Science requires language, grammar, books, libraries, and laboratories. Medicine adds a requirement of understanding and truly caring for the sick person. The waves of learning which spread from the ancient libraries, from the medieval monasteries, from Baghdad and Cordova, from Salerno and Padua, still continue to wash upon our modern shores. One book can teach a multitude of men and women, for books are man’s memory, classic, scientific, historic and cultural. The wisdom we gain from books leads us to act as though we were building our ideas for eternity. They remind us, too, of the nature of life and death. We must have good and beautiful books, for the love of books has no substitute. They are the unbroken thread which secures for all of us the past experience of mankind bringing us to our present condition.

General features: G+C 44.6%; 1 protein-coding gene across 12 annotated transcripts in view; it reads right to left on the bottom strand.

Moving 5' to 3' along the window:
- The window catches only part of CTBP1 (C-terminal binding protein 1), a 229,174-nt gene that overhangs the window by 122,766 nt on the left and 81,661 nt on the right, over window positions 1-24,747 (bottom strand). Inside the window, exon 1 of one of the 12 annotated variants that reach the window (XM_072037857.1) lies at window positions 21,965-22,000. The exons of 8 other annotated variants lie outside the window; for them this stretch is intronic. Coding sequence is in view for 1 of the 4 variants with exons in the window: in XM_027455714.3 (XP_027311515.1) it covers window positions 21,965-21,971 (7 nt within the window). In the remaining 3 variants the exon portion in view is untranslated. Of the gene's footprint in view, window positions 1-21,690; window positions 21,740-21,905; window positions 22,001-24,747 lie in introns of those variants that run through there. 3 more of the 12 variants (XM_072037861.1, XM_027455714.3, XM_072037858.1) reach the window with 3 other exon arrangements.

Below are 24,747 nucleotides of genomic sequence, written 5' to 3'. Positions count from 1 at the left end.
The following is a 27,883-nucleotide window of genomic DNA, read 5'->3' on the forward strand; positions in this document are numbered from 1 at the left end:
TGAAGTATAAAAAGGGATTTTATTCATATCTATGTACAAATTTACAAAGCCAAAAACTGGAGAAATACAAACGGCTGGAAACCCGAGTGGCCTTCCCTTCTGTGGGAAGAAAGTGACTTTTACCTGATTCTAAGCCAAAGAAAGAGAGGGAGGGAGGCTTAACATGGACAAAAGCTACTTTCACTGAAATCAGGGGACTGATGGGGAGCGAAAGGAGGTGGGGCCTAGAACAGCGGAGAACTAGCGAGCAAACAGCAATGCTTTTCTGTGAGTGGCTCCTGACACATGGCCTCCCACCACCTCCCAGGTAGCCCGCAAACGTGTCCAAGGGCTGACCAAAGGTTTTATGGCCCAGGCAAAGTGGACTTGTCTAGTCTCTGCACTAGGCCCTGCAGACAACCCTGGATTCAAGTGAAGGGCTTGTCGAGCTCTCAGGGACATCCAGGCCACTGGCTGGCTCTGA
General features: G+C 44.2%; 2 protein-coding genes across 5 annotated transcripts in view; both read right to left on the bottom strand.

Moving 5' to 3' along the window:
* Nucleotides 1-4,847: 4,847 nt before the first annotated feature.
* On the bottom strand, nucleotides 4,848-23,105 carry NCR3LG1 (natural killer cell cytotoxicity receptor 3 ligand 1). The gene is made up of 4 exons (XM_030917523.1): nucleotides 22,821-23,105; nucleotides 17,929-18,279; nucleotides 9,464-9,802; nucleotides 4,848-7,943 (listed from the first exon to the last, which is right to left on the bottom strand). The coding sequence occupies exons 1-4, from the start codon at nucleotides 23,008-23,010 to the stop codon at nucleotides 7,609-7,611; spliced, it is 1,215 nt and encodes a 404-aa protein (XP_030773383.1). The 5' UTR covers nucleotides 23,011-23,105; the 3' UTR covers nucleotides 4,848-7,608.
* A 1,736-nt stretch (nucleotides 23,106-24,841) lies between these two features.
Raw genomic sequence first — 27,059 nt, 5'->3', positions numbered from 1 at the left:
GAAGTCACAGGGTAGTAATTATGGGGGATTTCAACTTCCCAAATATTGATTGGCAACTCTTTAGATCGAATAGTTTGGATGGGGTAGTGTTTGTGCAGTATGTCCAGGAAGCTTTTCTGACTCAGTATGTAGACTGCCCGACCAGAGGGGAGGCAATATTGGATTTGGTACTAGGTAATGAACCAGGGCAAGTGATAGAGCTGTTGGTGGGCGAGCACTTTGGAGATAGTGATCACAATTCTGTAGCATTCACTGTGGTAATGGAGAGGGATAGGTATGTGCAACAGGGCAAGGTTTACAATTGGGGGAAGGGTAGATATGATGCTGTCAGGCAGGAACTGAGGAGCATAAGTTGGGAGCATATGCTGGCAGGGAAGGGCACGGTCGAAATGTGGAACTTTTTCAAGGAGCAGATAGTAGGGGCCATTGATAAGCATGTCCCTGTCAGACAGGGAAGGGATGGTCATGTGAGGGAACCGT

“Of making many books there is no end.”
(Ecclesiastes 12:12)

William B. Bean, M.D.*

[Editor’s note: At the University of Iowa, Dr. Bean was professor of internal medicine and Sir William Osler Professor of Medicine. He served as head of the Department of Internal Medicine from 1948 to 1970 and, at the time of his death, was emeritus professor of internal medicine. Dr. Bean completed the Foreword in December, 1988, only a few months before he died on March 3, 1989.]